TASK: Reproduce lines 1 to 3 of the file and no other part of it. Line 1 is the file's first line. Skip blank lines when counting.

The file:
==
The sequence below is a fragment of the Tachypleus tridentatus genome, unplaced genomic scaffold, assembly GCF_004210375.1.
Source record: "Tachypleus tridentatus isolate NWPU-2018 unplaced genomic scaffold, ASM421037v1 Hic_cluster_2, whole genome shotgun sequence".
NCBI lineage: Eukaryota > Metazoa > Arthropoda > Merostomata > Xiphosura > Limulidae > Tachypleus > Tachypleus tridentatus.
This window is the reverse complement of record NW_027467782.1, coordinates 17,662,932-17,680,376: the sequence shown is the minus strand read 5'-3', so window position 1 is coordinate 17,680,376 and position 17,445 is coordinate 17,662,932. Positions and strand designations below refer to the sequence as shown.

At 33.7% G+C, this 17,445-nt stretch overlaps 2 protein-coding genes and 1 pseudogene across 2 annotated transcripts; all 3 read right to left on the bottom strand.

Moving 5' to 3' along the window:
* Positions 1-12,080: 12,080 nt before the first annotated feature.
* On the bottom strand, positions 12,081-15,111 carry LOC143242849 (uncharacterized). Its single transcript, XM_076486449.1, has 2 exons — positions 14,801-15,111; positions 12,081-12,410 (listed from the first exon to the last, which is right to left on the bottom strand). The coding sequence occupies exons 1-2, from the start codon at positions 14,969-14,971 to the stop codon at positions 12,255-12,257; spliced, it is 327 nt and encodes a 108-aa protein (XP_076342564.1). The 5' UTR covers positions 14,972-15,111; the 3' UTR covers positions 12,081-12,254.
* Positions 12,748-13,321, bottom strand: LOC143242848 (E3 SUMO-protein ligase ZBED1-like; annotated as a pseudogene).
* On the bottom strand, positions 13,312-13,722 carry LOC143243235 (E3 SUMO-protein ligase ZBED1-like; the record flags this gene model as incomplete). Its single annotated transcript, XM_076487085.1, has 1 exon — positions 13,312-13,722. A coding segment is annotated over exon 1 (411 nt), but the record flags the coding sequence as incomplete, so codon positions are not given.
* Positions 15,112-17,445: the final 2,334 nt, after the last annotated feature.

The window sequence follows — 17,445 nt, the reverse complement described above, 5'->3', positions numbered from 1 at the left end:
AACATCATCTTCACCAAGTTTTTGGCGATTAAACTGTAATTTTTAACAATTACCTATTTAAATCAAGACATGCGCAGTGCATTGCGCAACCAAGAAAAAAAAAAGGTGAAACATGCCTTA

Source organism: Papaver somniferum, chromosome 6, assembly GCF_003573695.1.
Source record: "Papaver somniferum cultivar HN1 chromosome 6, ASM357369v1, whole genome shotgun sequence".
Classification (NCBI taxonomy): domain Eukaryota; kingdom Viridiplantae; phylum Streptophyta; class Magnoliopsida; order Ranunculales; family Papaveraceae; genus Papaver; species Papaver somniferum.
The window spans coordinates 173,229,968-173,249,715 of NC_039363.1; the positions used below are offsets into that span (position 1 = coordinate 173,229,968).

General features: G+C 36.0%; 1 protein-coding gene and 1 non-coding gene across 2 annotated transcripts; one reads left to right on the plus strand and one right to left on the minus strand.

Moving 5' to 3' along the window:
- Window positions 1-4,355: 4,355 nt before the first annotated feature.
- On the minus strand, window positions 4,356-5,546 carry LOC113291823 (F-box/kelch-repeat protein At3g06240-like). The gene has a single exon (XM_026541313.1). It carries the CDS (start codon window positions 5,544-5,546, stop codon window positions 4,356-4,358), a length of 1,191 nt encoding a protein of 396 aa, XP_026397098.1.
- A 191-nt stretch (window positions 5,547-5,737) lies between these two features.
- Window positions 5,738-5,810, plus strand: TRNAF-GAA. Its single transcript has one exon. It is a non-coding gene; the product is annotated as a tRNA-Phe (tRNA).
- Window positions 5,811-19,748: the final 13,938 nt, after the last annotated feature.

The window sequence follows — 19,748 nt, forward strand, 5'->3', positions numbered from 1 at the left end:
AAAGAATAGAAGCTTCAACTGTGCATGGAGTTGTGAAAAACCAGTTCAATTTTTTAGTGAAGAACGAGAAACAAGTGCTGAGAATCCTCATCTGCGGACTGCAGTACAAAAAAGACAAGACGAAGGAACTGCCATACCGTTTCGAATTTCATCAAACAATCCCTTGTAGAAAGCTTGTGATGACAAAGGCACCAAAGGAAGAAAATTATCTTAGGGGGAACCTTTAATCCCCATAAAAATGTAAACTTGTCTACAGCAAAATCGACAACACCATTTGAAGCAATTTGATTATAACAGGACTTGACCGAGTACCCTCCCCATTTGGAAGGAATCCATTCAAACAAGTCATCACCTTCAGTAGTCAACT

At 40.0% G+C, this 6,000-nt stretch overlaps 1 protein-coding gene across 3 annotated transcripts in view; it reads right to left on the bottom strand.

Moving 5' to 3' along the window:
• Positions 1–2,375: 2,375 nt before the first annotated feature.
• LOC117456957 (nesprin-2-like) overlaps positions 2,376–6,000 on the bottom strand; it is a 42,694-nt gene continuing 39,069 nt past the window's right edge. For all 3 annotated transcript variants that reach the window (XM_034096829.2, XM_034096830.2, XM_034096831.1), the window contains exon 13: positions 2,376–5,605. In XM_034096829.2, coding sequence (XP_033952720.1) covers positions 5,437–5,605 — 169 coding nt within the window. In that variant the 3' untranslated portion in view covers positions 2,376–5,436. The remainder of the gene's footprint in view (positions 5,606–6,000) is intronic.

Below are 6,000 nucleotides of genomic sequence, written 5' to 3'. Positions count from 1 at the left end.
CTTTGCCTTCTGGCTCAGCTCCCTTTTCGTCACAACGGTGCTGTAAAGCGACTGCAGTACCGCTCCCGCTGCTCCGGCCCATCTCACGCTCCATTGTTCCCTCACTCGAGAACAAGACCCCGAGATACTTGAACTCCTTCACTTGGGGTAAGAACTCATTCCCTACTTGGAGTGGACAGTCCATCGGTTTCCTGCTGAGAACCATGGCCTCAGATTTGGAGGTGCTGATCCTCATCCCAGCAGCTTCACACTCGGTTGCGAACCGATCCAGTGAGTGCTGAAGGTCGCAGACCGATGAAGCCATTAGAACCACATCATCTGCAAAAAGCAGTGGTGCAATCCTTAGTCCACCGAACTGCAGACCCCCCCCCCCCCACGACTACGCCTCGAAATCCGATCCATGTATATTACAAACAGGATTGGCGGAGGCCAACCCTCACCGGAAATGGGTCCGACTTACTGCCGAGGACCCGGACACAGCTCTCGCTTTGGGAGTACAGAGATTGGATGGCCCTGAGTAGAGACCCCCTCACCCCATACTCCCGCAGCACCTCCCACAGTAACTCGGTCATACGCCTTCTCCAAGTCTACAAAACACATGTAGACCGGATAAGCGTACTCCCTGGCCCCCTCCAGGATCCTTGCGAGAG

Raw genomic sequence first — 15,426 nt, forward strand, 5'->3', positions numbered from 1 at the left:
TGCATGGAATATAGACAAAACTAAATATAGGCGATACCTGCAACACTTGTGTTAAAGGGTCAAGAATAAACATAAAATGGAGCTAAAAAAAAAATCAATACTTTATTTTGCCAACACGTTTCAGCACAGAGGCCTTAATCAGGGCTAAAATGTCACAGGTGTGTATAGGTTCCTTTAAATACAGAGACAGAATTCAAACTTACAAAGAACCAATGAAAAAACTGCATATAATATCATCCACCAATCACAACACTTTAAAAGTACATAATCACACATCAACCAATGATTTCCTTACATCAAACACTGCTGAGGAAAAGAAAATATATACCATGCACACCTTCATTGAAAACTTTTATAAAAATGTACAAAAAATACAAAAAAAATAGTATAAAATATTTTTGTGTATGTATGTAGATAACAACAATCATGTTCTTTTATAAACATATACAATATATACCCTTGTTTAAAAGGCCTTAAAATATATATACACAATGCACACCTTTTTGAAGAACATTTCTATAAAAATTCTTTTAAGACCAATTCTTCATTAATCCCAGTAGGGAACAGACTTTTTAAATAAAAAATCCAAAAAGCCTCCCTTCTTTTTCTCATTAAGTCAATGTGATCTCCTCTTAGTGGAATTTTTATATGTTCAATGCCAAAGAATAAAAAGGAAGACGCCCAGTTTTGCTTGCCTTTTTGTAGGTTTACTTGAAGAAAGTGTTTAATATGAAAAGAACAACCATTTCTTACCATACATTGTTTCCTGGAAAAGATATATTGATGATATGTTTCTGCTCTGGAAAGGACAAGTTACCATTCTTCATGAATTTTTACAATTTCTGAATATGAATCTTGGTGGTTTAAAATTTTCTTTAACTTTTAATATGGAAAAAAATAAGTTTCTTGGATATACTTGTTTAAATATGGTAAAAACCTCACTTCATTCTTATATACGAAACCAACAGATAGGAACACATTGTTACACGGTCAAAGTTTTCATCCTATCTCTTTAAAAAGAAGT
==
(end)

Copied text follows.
The sequence below is a fragment of the Tachypleus tridentatus genome, unplaced genomic scaffold, assembly GCF_004210375.1.
Source record: "Tachypleus tridentatus isolate NWPU-2018 unplaced genomic scaffold, ASM421037v1 Hic_cluster_2, whole genome shotgun sequence".
NCBI lineage: Eukaryota > Metazoa > Arthropoda > Merostomata > Xiphosura > Limulidae > Tachypleus > Tachypleus tridentatus.